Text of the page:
The world’s most popular pesticide probably killed England’s wild bees

Death by pesticide.
Death by pesticide.
Image: Reuters/Lisi Niesner
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Since around 2002, farmers in the English countryside have been using neonic insecticides to protect their abundant oilseed crops spanning 8.2 million hectares. Now, scientists are linking the chemicals, also called neonicotinoids, to the death of half of the wild bee population in the country, according to a new study published in Nature Communications.

Many bee species forage on the bright yellow oilseed crops that grow in the UK. The seeds for these crops are coated with neonicotinoids upon planting. Then, the chemical systematically expresses itself in all cells of the growing plant. Bees that feed on the plant ingest the chemical through the pollen or nectar.

Researchers studied 62 species of wild bees across England from 1994 to 2011. Over the last nine years, the decline in population size was three times worse among species that regularly fed on oilseed plants compared to others that forage on different floral resources, the study found. Five species showed declines of 20% or more, with the worst-hit species experiencing a 30% drop in its population.

In Europe, 9.2% of the continent’s almost 2,000 bee species are facing extinction, according to one assessment. But until now, it’s been hard to quantify how seriously chemicals have impacted bees. “Pesticides and beekeeping have been butting heads for 50-plus years,” David R. Tarpy, a professor at North Carolina State University’s department of entomology, told Quartz.“[Pesticides are] clearly part of the equation, but we don’t know the relative magnitude.” Habitat loss and mites also have a hand in the declining bee populations but the latest findings is hard to ignore. Especially since neonic pesticides may also harm birds, butterflies, and water-borne invertebrates, according to Mother Jones.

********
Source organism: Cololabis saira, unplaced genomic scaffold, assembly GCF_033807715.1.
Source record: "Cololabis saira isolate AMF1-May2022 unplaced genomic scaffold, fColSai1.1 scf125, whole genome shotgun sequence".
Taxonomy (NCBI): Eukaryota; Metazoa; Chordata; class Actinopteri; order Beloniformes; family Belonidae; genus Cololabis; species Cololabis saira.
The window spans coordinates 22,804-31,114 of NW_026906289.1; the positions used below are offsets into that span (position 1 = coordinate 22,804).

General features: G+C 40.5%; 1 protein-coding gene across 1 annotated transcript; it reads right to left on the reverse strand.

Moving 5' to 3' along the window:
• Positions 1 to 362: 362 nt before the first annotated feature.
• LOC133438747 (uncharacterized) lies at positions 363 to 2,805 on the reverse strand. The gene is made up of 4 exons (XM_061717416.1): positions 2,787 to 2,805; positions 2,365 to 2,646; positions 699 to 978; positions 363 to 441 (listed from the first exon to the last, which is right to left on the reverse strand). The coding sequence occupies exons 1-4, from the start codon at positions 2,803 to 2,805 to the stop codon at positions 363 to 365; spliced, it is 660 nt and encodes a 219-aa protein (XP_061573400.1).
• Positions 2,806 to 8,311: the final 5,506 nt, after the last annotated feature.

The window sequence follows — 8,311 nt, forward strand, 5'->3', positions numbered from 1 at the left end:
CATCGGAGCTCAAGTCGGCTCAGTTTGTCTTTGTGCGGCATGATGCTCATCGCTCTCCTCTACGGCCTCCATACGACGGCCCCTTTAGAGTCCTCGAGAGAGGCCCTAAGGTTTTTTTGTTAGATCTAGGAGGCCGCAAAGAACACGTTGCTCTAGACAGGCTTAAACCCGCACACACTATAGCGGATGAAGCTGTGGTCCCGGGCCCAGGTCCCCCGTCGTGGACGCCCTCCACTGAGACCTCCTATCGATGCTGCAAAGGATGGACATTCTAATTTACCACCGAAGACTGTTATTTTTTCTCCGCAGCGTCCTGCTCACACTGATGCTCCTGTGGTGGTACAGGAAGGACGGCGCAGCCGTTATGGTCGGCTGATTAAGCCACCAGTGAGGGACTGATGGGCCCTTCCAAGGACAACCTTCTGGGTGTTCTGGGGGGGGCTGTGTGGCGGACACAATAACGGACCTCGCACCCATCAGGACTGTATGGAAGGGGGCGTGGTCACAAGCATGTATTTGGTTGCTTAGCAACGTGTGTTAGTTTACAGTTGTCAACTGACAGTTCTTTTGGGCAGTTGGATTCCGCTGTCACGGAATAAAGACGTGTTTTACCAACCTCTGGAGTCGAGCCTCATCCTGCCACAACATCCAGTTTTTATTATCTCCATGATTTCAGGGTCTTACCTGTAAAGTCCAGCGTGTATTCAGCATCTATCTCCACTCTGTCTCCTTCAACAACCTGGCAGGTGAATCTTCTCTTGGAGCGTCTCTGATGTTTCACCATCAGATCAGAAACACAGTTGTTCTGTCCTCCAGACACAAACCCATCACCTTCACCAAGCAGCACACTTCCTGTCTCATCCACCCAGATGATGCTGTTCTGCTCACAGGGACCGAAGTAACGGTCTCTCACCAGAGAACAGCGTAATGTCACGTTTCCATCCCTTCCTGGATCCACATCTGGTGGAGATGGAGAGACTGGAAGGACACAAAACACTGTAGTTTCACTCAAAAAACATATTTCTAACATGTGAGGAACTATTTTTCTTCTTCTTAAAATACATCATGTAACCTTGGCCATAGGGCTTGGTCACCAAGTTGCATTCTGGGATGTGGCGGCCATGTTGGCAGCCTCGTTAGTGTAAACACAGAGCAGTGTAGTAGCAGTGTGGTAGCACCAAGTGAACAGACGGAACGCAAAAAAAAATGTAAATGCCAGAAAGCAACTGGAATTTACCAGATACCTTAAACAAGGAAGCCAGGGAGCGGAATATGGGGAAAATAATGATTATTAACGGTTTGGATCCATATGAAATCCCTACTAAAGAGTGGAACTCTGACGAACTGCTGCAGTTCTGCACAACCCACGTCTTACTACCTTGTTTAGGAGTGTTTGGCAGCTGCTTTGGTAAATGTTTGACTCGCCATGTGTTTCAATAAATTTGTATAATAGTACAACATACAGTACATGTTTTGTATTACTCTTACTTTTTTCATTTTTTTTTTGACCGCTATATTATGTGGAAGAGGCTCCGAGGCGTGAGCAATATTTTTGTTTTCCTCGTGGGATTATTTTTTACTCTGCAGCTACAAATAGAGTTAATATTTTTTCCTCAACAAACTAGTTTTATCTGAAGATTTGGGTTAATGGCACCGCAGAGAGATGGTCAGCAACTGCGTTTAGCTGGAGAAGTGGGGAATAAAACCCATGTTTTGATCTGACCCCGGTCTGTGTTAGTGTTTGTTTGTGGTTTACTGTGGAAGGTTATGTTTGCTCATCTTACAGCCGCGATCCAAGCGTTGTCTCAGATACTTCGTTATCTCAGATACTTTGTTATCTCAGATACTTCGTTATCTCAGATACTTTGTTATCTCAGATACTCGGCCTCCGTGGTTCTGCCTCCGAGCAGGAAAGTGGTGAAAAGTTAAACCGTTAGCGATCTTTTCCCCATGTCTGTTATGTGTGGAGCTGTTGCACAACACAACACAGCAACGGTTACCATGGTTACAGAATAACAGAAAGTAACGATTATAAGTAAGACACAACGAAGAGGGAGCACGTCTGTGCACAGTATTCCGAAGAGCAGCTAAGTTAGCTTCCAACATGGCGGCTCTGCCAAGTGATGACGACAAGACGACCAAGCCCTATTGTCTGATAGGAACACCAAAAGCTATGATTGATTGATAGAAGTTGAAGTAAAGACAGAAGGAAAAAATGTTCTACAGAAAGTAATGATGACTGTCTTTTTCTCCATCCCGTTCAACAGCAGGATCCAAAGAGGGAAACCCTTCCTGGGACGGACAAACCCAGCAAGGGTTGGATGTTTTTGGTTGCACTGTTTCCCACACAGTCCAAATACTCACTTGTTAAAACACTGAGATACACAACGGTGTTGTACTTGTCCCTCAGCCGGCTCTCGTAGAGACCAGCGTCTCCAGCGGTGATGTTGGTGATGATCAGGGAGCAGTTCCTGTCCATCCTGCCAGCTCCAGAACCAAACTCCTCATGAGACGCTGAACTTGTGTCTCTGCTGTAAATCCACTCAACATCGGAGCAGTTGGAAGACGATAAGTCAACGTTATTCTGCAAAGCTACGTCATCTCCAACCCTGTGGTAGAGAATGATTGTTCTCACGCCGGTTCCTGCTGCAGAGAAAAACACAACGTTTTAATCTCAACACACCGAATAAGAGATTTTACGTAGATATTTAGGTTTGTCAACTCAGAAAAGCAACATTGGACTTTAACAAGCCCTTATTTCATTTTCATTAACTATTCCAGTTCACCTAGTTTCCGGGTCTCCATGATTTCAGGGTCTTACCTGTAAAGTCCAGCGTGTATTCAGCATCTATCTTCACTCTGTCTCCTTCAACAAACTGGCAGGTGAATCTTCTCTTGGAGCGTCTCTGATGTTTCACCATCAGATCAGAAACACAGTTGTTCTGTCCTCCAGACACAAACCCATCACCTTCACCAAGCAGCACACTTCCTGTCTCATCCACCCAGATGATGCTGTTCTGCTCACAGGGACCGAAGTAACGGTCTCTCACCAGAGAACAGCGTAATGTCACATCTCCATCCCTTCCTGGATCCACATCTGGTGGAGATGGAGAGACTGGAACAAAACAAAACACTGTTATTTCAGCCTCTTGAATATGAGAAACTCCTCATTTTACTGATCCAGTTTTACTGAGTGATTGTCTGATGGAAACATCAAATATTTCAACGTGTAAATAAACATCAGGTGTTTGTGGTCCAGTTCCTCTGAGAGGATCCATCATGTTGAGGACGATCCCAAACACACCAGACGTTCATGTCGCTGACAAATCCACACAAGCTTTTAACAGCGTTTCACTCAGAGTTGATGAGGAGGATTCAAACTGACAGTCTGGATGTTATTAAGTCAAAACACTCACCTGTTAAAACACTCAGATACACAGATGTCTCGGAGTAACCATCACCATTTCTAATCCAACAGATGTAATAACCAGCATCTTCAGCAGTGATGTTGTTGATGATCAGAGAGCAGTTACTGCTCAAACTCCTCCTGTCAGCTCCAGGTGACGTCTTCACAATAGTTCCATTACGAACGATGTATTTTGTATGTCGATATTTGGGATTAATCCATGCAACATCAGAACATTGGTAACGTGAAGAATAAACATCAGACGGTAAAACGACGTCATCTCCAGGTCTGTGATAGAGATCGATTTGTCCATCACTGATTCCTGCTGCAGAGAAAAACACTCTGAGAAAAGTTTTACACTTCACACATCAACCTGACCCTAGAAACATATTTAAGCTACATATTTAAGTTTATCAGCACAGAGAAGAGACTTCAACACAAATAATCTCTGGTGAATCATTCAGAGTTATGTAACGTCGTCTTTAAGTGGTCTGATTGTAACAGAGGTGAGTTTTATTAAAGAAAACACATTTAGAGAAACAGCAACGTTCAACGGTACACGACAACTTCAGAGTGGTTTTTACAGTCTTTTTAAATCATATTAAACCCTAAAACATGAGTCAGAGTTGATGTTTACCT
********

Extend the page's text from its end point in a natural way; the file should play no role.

The research, led by the Centre for Ecology & Hydrology, builds on findings from shorter, smaller-scale studies that have previously outlined the risks of using neonic pesticides, which sparked a European Union moratorium on the use of select pesticides. (The ban has since been suspended after a UK’s National Farmers Union challenge.) In the US, too, the government has not fully declare an end to the chemical, but it did propose pesticide-free zones for the bees to thrive. The European Food Safety Authority is currently in the midst of assessing scientific evidence about neonicotinoids.

The researchers believe their findings offer clear guidance: “While short-term laboratory studies on honeybees and bumblebees have identified sub-lethal effects, there is no strong evidence linking these insecticides to losses of the majority of wild bee species,” they wrote in the study. “Our results suggest that sublethal effects of neonicotinoids could scale up to cause losses of bee biodiversity. Restrictions on neonicotinoid use may reduce population declines.”

However, as Nature reports, even a complete neonicotinoid ban won’t solve the bee die-off problem entirely:

The problem for policymakers is how to control crop pests while encouraging a healthy diversity of pollinators such as bees, [ecologist Ben] Woodcock says. “You can’t just say, ‘As long as we save the bees, everything else can go to hell’,” he says. “We also need to consider the effects of whatever pesticide is used instead of neonicotinoids when those are banned.”